By working together with those three parties, the Taiwan vegetable soybean industry regain the Japanese markets gradually, the exported quantity was increased year after year, and has occupied about 44% of Japanese market. In 2014, the total amount was 33,717 metric tons, worth about US$ 71.92 million and reached the highest record for the last 21 years.

It showed that vegetable soybean sold to the international markets had greatly enhanced the competitiveness of the domestic industry, attracting six processing companies back to Taiwan to expand their factories and built a new factory with the investment of about US$ 60 million, creating thousands of jobs, and also increased the annual salary for the professional soybean farmers.

The establishment of Agricultural Biotechnology Park and Agricultural Technology Research Institute

To accelerate the progress of internationalization and commercialization, COA had established a Ping-tung Agricultural Biotechnology Park (PABP) in 2003 and an Agricultural Technology Research Institute (ATRI) in 2014, which will gradually lead agricultural technology to promote the economic developments in the future.

PABP provide lands for rent, infrastructure systems, public facilities, and administrative services for the agribusiness and industrial companies. Up to now, the Park has approved the residency applications of 98 agricultural and biotechnology enterprises.

The missions of ATRI are to commercialize agricultural technologies, to provide assistance to private sectors in strengthening competitiveness and promoting international markets, and to work collaboratively with research institutes to develop innovative technologies.

Under the supervising of ATRI, there is an Industrial Development Center (IDC) which is set up to provide services for both governmental institutions and private sectors. The objectives for IDC are to provide a platform to integration technologies, business planning of commercialization, industrialization, and promotion of new agribusiness. In addition to providing information on current developments and investment opportunities of agribusiness in Taiwan, the platform also effectively connects farmers with potential new business in charting out the best business model in order to establish sustainable cooperation and maximize the mutual and social benefits.


The commercialization of agricultural technology can help to promote the transformation of agriculture, and is beneficial for promoting the national economy. It has shown that technology commercialization system has been carried out smoothly and successfully in the past 10 years in Taiwan. The governmental institutions had the courage to take the first step, and had created many successful stories in the domestic markets. On the other hand, the overseas authorization still has less successful cases up till now, which shall be promoted in the future. For long term development, the related laws and regulations should be completed, with sufficient financial support and international connections.


Boehlje, M. 2004. Business challenges in commercialization of agricultural technology. International Food and Agribusiness Management Review 7(1):91-104.

Chen, R.R., H.H. Lee, and H.S. Lur. 2014. Current status and prospects of agricultural technology R&D results: The commercialization. Agriculture Policy & Review 266:8-13.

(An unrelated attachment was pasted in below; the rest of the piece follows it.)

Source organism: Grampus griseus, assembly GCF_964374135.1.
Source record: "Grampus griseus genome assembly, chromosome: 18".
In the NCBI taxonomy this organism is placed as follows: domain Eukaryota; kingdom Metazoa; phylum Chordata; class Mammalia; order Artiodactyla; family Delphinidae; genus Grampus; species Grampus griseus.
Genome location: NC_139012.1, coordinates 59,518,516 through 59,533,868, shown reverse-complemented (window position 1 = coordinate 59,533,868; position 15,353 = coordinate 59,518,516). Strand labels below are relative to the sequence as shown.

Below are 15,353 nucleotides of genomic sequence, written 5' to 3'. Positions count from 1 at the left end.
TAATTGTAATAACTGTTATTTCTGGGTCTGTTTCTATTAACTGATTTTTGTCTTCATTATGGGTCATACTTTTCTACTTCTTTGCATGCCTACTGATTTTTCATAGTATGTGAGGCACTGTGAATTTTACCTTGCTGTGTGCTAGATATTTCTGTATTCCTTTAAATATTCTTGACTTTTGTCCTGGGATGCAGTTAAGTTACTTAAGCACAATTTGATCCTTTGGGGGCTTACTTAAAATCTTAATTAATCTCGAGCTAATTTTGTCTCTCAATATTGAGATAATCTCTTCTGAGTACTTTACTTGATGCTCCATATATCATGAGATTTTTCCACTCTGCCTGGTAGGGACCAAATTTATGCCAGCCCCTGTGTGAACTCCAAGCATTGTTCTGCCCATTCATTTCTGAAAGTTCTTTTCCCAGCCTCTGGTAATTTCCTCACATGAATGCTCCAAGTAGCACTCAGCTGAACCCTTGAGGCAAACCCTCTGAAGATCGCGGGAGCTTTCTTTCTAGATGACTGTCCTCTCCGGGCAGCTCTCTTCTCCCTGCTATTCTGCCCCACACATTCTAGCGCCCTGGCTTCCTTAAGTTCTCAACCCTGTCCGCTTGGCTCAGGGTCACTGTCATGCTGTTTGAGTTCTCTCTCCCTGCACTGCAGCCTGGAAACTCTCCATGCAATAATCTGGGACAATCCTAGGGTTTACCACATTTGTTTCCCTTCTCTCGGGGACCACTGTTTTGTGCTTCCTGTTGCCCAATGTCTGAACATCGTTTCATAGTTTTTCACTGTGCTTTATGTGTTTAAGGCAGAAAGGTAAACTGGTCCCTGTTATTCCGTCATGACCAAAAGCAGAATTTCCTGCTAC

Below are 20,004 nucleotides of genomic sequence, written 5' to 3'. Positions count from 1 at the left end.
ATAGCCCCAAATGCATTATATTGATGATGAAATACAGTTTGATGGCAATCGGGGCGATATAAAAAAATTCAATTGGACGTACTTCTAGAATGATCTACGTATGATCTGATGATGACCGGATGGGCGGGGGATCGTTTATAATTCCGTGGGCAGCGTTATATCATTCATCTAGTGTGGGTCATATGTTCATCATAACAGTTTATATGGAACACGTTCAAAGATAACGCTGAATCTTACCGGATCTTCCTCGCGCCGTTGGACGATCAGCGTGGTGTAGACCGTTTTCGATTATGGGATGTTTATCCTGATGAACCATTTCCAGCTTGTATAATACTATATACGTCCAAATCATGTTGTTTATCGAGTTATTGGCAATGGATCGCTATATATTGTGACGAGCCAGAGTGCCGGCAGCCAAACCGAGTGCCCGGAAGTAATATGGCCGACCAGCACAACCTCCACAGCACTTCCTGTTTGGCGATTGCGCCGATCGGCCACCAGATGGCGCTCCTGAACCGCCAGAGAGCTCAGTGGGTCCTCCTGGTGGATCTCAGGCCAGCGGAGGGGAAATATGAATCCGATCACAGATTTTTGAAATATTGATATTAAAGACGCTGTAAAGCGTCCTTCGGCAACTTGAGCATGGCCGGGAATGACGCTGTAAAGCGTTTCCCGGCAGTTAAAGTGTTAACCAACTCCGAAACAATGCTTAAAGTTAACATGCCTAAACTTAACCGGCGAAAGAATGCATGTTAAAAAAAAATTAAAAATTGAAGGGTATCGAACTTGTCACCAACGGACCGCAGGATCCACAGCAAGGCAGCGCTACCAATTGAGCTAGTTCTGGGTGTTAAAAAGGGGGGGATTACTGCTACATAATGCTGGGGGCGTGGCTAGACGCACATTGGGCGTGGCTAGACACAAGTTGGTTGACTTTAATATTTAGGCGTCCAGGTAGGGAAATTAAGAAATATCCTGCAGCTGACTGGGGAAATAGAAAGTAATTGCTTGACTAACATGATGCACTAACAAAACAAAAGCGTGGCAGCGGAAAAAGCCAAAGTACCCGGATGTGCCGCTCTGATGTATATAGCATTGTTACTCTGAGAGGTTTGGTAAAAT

Council of Agriculture. 2011. Compilation of Agricultural technology R&D Results Management Regulations. 234pp. Published by Industrial Technology Research Institute, Taipei. (in Chinese)

Kuo, C.C., C.W. Chen, Y.F. Tsai, and C.T. Liao. 2014. The recent research and development outcomes of Taichung DARES. Quarterly Agricultural Information of Taichung DARES 87:23-26. (in Chinese).

Hsiao, C.H. 2013. Cabbage variety Taichung No. 2. Taichung DARES Newsletter 83:10. (in Chinese)

Lee, H.H., C.W. Kuo, Z.T. Chen, and R.R.Chen. 2015. Current status and prospects of agricultural technology R&D results: Overseas authorization. Agriculture Policy & Review 278:23-30. (in Chinese)

Sun, C.L., M.S. Jhou, Y.T.Yang, and Y.C. Liu. 2014. The strategy of authorization and commercialization for plant seeds intellectual property right. p. 171-204. In: Sun C.L. (ed.). The Establishment of New Value Chain for Agriculture II: From the Industrial Point of View to Think about the Strategy of Our National Agriculture Development. Taiwan Institute of Economic Research published. (In Chinese)

TDARES. 2012. Taichung DARES Annual Reports 2011. 76pp. (in Chinese)

TDARES. 2013. Taichung DARES Annual Reports 2012.132pp. (in Chinese)

TDARES. 2014. Taichung DARES Annual Reports 2013. 116pp. (in Chinese)

TDARES. 2015. Taichung DARES Annual Reports 2014. 132pp. (in Chinese)

TDARES. 2016. Taichung DARES Annual Reports 2015. 136pp. (in Chinese)

Tien, Y.S., H.C. Chang, L.H. Chen, and J.H. Ho. 2008. Development of the electric self-propelled lifting carrier. Bulletin of Taichung DARES 99:11-22. (In Chinese with an English abstract).

Tien, Y.S., L.H. Chen, and C.Y. Chang. 2015. The largest promoting quantity of R & D results: Electric self-propelled lifting carrier. p. 81-83. In: Chang H.C (eds.) Special Issue to Commemorate the 30th Anniversary Move for Taichung DARES. (In Chinese).


Von Braun J. 1995. Agricultural commercialization: impacts on income and nutrition and implications for policy. Food Policy 20(3): 187-202.




Agricultural Technology Research Institute.

Agriculture and Food Agency.

New AgriBusiness Development and Service.

Ping-tung Agricultural Biotechnology Park.

Taichung DARES. subadmin_20080526141247


Submitted as a resource paper for the FFTC –MARDI International Workshop on “Effective IP Protection and Commercialization Strategies for Agricultural Innovation”, Oct. 18-20, MARDI Headquaters, Serdang, Selangor, Malaysia